CSR defect-downstream from DNA cleavage

Defect

CD40LG

CD40

NEMO

AICDA

AICDA

AICDA

UNG

Unknown

Unknown

Inheritance

XL

AR

XL

AR

AR

AD

AR

AR

AR

Lymphadenopathy

++

++

++

+

+

+

Opportunistic Infection

+

+

Autoimmunity

±

±

+

+

+

+

+

Serum IgM

N or ↑

N or ↑

N or ↑

↑ ↑

↑ ↑

↑ ↑

N or ↑

N or ↑

CD40-induced CSR

N

UD

Variable

UD

UD

UD

UD

UD

UD

SHM

Variable

↓ ↓

N

N

N but biased

N

N

Brand (Manufacturer)

Virus Inactivation process

pH; Additives *

Osmolality (mOsm/kg)

Parenteral Form & Final Concentrations

IgA Content ( µg/ml)

IV or SC

Bivigam (Biotest Pharmaceuticals)

Cold ethanol fractionation, solvent/detergent, nanofiltration

4.0-4.6;

glycine, polysorbate 80

Unspecified

Liquid 10%

<200 µg/mL

IV

Flebogamma DIF(Grifols)

Pasteurization, solvent/detergent, nanofiltration, fractionation, low pH treatment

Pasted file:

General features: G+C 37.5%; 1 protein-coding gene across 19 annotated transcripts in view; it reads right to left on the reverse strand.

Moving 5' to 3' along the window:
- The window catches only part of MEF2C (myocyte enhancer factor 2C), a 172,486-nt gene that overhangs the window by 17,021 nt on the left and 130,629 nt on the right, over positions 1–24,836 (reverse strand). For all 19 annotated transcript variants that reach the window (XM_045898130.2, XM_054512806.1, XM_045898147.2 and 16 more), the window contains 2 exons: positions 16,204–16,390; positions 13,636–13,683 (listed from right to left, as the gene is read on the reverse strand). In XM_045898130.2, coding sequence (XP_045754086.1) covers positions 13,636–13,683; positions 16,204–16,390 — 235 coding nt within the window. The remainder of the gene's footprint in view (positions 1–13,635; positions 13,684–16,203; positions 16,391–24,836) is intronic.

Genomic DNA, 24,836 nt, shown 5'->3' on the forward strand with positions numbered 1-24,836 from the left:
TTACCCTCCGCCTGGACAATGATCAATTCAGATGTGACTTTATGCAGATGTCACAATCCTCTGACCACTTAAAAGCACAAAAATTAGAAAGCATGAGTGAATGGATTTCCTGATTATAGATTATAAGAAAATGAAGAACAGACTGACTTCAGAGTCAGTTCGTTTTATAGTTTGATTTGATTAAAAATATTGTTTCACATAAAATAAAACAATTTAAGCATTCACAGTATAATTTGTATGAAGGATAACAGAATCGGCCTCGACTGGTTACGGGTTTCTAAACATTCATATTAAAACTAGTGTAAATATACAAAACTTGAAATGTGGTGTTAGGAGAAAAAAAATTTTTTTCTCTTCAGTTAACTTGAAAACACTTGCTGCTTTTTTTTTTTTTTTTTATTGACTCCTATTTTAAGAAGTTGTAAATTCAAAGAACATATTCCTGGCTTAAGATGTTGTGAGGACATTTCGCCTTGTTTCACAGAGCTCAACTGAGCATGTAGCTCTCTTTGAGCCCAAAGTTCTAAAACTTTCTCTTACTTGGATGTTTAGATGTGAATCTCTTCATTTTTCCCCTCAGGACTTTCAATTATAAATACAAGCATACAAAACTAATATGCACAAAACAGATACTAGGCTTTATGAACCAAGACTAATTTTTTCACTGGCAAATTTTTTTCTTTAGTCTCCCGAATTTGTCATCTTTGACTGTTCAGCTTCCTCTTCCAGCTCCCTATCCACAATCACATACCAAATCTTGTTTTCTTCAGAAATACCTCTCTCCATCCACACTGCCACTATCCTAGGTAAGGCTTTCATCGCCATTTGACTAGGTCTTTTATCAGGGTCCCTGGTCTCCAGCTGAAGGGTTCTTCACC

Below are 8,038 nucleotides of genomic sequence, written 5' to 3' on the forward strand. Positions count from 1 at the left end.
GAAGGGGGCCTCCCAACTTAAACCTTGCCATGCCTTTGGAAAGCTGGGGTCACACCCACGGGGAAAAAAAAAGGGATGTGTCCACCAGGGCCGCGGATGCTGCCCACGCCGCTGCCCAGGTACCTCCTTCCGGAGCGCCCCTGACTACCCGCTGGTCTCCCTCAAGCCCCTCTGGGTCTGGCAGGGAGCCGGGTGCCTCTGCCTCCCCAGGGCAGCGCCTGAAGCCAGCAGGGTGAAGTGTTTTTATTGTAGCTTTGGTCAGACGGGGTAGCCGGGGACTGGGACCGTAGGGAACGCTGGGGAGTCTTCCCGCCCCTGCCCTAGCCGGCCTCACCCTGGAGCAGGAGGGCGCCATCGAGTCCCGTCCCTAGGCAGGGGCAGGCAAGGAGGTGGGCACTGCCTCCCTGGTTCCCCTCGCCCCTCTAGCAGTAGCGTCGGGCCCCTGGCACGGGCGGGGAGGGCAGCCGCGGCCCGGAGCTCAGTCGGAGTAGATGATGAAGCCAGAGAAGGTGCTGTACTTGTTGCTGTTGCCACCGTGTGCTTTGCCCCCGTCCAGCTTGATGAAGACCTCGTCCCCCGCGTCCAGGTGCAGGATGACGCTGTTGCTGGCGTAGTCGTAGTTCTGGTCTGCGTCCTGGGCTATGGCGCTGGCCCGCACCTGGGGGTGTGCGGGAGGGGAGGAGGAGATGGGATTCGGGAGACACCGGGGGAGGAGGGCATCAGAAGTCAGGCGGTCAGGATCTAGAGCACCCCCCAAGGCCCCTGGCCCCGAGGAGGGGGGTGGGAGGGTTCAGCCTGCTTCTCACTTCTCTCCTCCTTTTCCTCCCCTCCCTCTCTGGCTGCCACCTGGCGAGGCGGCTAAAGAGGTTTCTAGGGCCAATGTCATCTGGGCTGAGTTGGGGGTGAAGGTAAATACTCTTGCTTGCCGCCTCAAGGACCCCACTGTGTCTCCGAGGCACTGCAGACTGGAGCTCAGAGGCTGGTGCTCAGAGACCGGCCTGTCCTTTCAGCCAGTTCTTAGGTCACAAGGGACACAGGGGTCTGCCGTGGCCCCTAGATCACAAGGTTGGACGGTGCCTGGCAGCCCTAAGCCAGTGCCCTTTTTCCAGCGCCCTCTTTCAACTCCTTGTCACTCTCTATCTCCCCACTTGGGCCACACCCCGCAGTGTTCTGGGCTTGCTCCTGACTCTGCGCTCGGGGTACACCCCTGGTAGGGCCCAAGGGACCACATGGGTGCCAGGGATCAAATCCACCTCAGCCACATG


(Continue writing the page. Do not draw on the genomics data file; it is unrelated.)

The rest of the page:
5.0-6.0;

D-Sorbitol

240-370

Liquid 5%, 10%

<50µg/mL in a 5% solution, <100µg/mL in a 10% solution

IV

Gammagard S/D Low IgA (Baxter)

Cold ethanol fractionation, solvent/detergent 

6.4-7.2;

Albumin, glycine, glucose, PEG, tri-n-butyl phosphate, octoxynol, polysorbate 80

5%=636; 10%=250

Lyophilized powder

5%, 10%

<1µg/mL in a 5% solution

IV

Gammaplex

(Bio Products Laboratory)

Solvent/detergent, nanofiltraion, low pH incubation

4.8-5.1;   

D- sorbitol, glycine,  polysorbate 80

420-500

Liquid 5%

</td>

IV

Octagam (Octapharma)

Cold ethanol fractionation, solvent/detergent, pH4 treatment

5.1-6.0;

maltose

310-380

Liquid 5%

<200 µg/mL

IV

Privigen

(CSL Behring)

pH 4 incubation, nanofiltration, depth filtration

4.6-5.0;

L-proline

240-440

Liquid 10%

<25 µg/mL

IV

Gammagard Liquid

(Baxter)

Solvent/detergent, nanofiltration, low pH incubation at elevated temp

4.6-5.1;

glycine

240-300

Liquid 10%

37 µg/mL

IV or Subcutaneous

Gamunex-C

(Grifolis)